Many of us learn how to make French toast at a young age. It’s a simple dish, and it gives many kids one of their earliest cooking experiences. Sadly, many of us never reconsider that kid-friendly recipe we learned at the age of six or seven. We simply return to it whenever we need to create a quick and inexpensive breakfast. (Or lunch. Or dinner. Don’t judge.)
To make truly great French toast, however, you need to break some old habits—and treat the recipe as you would one for a less familiar dish. Sometimes practice doesn't make perfect.
French toast as we know it comes from a, yes, French dish called pain perdu, which means lost or wasted bread. It began as a way to use ingredients that were already on hand and might otherwise go to waste—as did several similar dishes, both sweet and savory, from around the world. That these dishes involve day-old bread reflects their roots in a time before our food got loaded with preservatives, when you had to buy bread every day if you wanted it to taste fresh. Much of the bread we eat today lasts longer, of course, making the original motivation for French toast obsolete for many. Ironically, achieving successful French toast often requires an extra trip to the bakery.
And what should you get when you make that trip? Preservative-free challah or brioche. Enjoy a few slices fresh with butter and jam the first day you buy it, then turn it into killer French toast the next day. These dense loaves, when dried out a bit, will hold onto your egg mixture without falling apart better than just about any other bread you’ll find.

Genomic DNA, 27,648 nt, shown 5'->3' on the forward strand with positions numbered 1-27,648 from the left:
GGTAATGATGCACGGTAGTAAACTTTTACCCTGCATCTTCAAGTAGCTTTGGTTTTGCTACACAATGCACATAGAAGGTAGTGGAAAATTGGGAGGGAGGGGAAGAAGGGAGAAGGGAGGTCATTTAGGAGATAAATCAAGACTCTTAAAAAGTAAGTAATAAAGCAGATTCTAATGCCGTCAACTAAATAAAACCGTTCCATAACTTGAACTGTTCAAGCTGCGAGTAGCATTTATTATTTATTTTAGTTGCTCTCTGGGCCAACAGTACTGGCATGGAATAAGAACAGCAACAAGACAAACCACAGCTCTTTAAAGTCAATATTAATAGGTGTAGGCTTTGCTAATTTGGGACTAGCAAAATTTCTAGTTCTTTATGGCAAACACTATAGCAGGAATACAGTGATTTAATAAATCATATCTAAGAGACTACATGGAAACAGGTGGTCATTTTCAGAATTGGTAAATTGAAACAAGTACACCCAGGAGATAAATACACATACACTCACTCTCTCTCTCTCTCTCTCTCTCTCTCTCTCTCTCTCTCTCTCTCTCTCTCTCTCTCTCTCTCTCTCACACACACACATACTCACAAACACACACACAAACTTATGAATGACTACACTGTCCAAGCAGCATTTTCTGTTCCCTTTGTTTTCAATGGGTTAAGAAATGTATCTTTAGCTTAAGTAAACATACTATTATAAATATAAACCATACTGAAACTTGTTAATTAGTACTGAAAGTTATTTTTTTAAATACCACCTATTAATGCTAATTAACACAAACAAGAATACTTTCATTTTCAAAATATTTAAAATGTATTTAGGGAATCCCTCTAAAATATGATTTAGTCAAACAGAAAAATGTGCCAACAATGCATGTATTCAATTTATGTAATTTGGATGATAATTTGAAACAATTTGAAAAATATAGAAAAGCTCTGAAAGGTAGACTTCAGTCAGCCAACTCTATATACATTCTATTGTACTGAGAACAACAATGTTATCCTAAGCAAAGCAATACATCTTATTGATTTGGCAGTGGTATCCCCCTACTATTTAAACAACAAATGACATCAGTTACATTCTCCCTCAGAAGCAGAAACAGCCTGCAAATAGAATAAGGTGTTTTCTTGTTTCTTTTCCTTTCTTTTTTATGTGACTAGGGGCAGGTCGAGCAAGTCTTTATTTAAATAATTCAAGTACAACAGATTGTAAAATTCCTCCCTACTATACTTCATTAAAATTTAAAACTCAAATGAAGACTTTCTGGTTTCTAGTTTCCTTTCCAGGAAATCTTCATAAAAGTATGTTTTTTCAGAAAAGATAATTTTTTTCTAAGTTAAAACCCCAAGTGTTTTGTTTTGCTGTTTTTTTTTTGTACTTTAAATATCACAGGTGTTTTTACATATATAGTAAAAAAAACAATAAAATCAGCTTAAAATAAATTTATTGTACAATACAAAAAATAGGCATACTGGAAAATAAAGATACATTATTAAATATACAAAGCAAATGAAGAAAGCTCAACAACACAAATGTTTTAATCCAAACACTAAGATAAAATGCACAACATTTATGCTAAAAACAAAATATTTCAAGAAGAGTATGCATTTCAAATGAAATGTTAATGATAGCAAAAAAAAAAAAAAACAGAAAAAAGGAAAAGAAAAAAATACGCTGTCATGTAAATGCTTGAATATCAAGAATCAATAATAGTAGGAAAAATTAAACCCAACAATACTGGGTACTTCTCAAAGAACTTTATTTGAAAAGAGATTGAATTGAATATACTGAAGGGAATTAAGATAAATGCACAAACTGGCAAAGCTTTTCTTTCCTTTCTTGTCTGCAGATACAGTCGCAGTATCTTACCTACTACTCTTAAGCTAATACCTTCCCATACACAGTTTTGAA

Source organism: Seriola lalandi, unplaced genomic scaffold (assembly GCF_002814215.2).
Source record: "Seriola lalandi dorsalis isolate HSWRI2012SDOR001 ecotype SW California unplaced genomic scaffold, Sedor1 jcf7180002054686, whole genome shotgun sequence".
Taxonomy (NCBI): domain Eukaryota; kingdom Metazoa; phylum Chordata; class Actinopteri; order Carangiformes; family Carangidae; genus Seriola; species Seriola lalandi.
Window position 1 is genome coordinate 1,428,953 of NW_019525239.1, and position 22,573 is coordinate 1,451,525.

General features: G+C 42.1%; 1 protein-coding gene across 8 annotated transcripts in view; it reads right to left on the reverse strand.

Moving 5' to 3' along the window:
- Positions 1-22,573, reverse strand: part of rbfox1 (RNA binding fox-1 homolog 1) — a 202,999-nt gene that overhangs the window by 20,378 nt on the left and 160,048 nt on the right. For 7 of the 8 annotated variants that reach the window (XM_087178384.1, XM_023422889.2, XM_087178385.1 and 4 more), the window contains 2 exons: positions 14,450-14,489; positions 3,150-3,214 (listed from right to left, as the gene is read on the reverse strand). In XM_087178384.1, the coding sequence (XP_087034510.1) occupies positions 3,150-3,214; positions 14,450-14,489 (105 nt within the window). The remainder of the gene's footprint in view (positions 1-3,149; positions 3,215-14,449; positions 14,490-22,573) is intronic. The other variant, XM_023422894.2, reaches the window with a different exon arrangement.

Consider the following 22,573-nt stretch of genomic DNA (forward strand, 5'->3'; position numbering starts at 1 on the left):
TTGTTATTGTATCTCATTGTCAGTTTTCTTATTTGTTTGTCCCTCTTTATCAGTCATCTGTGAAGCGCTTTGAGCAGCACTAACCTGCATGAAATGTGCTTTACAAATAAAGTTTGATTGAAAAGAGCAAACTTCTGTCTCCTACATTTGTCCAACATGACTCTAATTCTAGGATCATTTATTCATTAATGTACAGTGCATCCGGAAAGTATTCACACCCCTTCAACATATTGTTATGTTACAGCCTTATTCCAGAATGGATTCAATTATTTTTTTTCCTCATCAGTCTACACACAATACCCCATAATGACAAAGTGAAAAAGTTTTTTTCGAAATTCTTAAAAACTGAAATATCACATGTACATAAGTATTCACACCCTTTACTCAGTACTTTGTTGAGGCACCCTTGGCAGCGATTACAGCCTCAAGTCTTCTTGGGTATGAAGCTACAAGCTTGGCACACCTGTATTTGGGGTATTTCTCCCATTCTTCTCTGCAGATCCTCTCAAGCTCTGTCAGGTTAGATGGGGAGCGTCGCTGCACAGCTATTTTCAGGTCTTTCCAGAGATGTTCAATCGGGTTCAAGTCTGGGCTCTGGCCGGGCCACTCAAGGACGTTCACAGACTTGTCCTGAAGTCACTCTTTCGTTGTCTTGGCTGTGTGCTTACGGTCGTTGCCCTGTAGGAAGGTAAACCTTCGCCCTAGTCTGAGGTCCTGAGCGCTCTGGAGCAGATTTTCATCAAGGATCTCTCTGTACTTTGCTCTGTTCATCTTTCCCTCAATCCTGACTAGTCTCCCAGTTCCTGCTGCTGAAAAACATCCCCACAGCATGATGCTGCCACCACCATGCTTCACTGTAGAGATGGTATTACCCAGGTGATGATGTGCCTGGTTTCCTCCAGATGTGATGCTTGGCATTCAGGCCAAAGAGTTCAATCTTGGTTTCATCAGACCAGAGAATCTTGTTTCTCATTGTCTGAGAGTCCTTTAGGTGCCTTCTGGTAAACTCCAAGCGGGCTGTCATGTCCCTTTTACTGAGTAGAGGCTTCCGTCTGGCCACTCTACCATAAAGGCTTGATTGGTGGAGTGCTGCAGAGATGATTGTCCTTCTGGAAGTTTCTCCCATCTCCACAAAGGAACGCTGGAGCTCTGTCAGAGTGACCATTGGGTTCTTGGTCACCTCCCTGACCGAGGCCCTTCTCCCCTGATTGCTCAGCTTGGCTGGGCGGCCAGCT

As for the dairy, high-fat milk will, as always, deliver a richer result. Vanilla adds a nice kick—though almond extract, cinnamon, and brandy (or another liqueur) also work well. Lastly, fresh orange zest and orange juice offer a bright note that cuts through some of the richness.
The cooking process remains mostly what we’re all used to—with one extra step: straining the egg mixture. Have you ever been the unlucky recipient of that one piece of French toast that is almost entirely covered in egg white? No matter how long you beat together the egg and milk, there’s always some extraneous egg. Straining the mixture helps to keep every piece consistent.
Simple French Toast
Yield: 4 servings
Time: 20 minutes
6 large eggs
1¼ cups whole milk
¼ cup orange juice
1 teaspoon vanilla extract
1 teaspoon grated orange zest
4 tablespoons butter
Eight ½- to 1-inch slices day-old challah bread or brioche
Maple syrup and powdered sugar for serving
1. Whisk together the eggs, milk, orange juice, vanilla extract, and a pinch of salt in a large bowl. Strain the mixture to remove any egg that has not been fully incorporated, then whisk in the orange zest.
2. Melt ½ tablespoon butter in a large skillet over medium-high heat. Coat two slices of challah on both sides with the egg mixture and transfer them to the pan. Cook the first side until golden brown, about 2 minutes, then add another ½ tablespoon butter to the pan. When it’s melted, flip the bread and cook until golden brown on the second side, another 2 minutes or so. Repeat with remaining butter, bread, and egg mixture.
3. Serve hot or warm with maple syrup and powdered sugar, or any other desired toppings.